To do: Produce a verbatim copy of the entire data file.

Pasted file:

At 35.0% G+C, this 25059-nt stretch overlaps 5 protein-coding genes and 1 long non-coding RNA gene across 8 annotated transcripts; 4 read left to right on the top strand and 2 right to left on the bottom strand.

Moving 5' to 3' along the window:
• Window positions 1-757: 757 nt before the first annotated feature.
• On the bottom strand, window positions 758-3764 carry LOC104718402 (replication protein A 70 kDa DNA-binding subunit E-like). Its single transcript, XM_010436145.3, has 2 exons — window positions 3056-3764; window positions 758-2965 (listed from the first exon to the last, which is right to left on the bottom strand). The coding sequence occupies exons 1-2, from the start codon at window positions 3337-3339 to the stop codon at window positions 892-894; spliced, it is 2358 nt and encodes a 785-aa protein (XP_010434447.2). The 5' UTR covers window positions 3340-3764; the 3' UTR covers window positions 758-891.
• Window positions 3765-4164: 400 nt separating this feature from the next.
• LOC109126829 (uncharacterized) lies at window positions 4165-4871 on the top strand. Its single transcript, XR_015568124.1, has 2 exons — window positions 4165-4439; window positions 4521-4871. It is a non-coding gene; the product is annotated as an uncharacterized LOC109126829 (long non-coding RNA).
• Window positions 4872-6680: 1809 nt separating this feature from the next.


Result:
At 35.0% G+C, this 25059-nt stretch overlaps 5 protein-coding genes and 1 long non-coding RNA gene across 8 annotated transcripts; 4 read left to right on the top strand and 2 right to left on the bottom strand.

Moving 5' to 3' along the window:
• Window positions 1-757: 757 nt before the first annotated feature.
• On the bottom strand, window positions 758-3764 carry LOC104718402 (replication protein A 70 kDa DNA-binding subunit E-like). Its single transcript, XM_010436145.3, has 2 exons — window positions 3056-3764; window positions 758-2965 (listed from the first exon to the last, which is right to left on the bottom strand). The coding sequence occupies exons 1-2, from the start codon at window positions 3337-3339 to the stop codon at window positions 892-894; spliced, it is 2358 nt and encodes a 785-aa protein (XP_010434447.2). The 5' UTR covers window positions 3340-3764; the 3' UTR covers window positions 758-891.
• Window positions 3765-4164: 400 nt separating this feature from the next.
• LOC109126829 (uncharacterized) lies at window positions 4165-4871 on the top strand. Its single transcript, XR_015568124.1, has 2 exons — window positions 4165-4439; window positions 4521-4871. It is a non-coding gene; the product is annotated as an uncharacterized LOC109126829 (long non-coding RNA).
• Window positions 4872-6680: 1809 nt separating this feature from the next.